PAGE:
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MAUREEN AMESBURY v. LUZERNE COUNTY INSTITUTION DISTRICT (12/08/76)

COMMONWEALTH COURT OF PENNSYLVANIA


decided: December 8, 1976.

MAUREEN AMESBURY, APPELLANT
v.
LUZERNE COUNTY INSTITUTION DISTRICT, APPELLEE

Appeal from the Order of the Court of Common Pleas of Luzerne County in case of Maureen Amesbury v. Luzerne County Institution District, No. 9653 of 1975.

COUNSEL

Michael J. Eagen, Jr., with him John Walsh, and Rosser, McDonald, Marcus & Foley, for appellant.

Stephen A. Teller, for appellee.

Judges Mencer, Rogers and Blatt, sitting as a panel of three. Opinion by Judge Mencer.

Author: Mencer

[ 27 Pa. Commw. Page 419]

Maureen Amesbury (Amesbury) was an employee of the Luzerne County Institution District (Institution District) at its Valley Crest Nursing Home. On October 7, 1975, Amesbury received a letter signed by the administrator of the nursing home, informing her that she was being dismissed from her employment by the Institution District, effective at 4:30 p.m. on October 7, 1975. The letter stated three reasons for the dismissal action but, since they are not encompassed by the issue raised in this appeal, we will not enumerate them here.

On October 21, 1975, at a regularly scheduled meeting of the Institution District, Amesbury requested that a hearing be held concerning her dismissal. On October 29, 1975, after consulting legal counsel, the Institution District refused to grant Amesbury the hearing she requested. Amesbury then filed a petition in the Court of Common Pleas of Luzerne County seeking the issuance of a rule to show cause why she should

[ 27 Pa. Commw. Page 420]

    not be reinstated to her position of employment. The rule was granted and made returnable on December 3, 1975. During the hearing held on the rule to show cause, it was stipulated by counsel of record that Amesbury did not have a contract of employment with the Institution District and that no grievance procedures existed, by agreement or otherwise, relative to the discharge of employees by the Institution District. The trial court discharged the rule to show cause and dismissed Amesbury's petition by order under date of December 31, 1975. This appeal followed and we affirm.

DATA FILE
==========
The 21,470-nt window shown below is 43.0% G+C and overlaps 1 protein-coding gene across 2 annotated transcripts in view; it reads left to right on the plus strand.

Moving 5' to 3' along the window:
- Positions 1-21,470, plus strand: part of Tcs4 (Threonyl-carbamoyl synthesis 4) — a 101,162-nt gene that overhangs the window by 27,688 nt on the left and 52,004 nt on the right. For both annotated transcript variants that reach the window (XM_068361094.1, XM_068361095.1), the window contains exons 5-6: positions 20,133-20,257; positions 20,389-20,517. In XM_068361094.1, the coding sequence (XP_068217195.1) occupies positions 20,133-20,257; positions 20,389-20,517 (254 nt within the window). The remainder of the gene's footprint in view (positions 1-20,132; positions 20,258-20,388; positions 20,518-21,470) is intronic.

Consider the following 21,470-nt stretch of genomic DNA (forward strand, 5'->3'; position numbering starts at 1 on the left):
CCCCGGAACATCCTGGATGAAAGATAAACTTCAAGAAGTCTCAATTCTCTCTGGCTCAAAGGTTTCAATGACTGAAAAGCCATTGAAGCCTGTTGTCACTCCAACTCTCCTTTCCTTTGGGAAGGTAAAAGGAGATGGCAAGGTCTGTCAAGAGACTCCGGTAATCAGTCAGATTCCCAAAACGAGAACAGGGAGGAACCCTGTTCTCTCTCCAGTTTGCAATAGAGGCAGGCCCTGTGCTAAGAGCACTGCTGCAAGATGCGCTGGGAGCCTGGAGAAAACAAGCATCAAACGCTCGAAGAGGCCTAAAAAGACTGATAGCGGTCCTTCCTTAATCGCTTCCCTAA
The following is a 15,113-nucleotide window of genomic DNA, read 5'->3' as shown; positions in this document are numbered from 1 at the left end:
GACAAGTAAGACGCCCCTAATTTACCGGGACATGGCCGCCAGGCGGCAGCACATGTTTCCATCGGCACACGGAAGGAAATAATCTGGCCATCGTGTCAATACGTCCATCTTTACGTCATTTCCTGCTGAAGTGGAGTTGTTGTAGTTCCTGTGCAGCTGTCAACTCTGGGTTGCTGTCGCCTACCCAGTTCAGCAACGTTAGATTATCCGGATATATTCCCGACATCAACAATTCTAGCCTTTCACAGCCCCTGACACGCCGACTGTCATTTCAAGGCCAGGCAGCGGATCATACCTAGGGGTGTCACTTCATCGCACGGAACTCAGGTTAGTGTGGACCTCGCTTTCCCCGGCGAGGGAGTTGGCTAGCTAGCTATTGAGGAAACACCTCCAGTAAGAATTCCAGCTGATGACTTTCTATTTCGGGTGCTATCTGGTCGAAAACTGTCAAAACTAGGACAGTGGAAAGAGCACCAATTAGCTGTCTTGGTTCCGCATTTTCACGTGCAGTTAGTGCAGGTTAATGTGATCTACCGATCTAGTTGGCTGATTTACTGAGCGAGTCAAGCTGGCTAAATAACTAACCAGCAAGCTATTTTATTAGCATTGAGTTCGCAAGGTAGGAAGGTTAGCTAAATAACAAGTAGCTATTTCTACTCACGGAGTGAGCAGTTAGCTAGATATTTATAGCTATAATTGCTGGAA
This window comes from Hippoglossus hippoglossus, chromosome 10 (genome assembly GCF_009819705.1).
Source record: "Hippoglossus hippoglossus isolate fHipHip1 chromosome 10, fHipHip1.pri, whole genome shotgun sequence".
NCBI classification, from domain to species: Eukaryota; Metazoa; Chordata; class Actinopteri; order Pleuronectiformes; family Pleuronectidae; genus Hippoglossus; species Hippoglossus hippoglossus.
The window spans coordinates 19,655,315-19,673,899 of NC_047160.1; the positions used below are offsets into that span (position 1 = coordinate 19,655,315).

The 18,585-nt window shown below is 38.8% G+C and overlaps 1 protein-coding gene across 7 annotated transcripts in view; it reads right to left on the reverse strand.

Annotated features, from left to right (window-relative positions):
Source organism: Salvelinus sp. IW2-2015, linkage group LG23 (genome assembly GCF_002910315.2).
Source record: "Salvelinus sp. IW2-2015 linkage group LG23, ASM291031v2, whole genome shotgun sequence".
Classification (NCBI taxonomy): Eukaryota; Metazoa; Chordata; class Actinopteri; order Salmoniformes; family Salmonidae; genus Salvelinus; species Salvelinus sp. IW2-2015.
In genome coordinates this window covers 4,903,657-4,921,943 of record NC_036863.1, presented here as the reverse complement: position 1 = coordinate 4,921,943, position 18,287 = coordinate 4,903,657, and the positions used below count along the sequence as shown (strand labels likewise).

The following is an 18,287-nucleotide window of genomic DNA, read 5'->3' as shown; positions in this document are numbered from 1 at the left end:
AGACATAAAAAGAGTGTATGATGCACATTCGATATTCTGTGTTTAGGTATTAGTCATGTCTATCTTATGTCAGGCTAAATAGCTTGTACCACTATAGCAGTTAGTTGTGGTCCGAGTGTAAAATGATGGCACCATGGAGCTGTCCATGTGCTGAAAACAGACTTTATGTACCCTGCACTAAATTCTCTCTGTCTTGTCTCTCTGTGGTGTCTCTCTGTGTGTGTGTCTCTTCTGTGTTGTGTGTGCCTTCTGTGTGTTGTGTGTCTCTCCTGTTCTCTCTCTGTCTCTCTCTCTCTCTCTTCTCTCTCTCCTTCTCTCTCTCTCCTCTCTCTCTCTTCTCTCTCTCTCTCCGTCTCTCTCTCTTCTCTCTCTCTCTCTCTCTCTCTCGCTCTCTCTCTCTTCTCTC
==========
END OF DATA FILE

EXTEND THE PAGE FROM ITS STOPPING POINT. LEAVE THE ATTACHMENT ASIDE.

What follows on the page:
The issue raised below and again here can be stated simply: Is an employee of a county institution district entitled, by the provisions of the Local Agency Law,*fn1 to a hearing prior to dismissal from employment?

If here the dismissal of Amesbury by the Institution District was an adjudication, as that term is defined by Section 2 of the Local Agency Law, 53 P.S. § 11302, it is evident that Section 4 of the Local Agency Law, 53 P.S. § 11304, requires that Amesbury be afforded reasonable notice of a hearing and an opportunity to be heard before any adjudication as to her could be valid.*fn2

Section 2 of the Local Agency Law defines "adjudication" as follows:

'Adjudication' means any final order, decree, decision, determination or ruling by a local agency affecting personal or property rights, privileges, immunities or obligations of any or all of the parties

[ 27 Pa. Commw. Page 421]

    to the proceeding in which the adjudication is made, but shall not mean any final order, decree, decision, determination or ruling based upon a proceeding before a court, or which involves the seizure or forfeiture of property, or which involves paroles or pardons.

The key words in this definition, insofar as the present case is concerned, are the words "property rights." Did Amesbury have a property right in her employment with the Institution District? If not, then there was no adjudication because the Institution District's decision to dismiss her did not affect her property rights and the definitional test of the Local Agency Law has not been met.

Property interests, of course, are not created by the Constitution. Rather, they are created and their dimensions are defined by existing rules or understandings that stem from an independent source such as state law -- rules or understandings that secure benefits and that support claims of entitlement to those benefits.

Board of Regents v. Roth, 408 U.S. 564, 577 (1972).

An enforceable expectation of continued public employment can exist only if the employee, by statute or contract, has been granted some form of guarantee. Here it has been stipulated that no such guarantee has been given by contract. Section 306 of the County Institution District Law, 62 P.S. § 2256, provides that "[t]he commissioners of each county shall have the power to appoint and remove all necessary employes of the institution district. . . ." Thus, continued public employment is not guaranteed to employees of the institution district by statute,*fn3 but the right and prerogative

[ 27 Pa. Commw. Page 422]

    to remove such employees is expressly granted to the county commissioners by statute.

Amesbury was an employee at the will and pleasure of the commissioners of the Institution District and not entitled to a constitutional due-process hearing, because she had no property interest in employment, Bishop v. Woods, U.S. , 48 L.Ed. 2d 684 (1976), nor to a hearing under the Local Agency Law because the Institution District did not make an adjudication as to her.

Order affirmed.

Order

Now, this 8th day of December, 1976, the order of the Court of Common Pleas of Luzerne County, dismissing the petition of Maureen Amesbury filed November 10, 1975 to No. 9653, is hereby affirmed.

Disposition

Affirmed.


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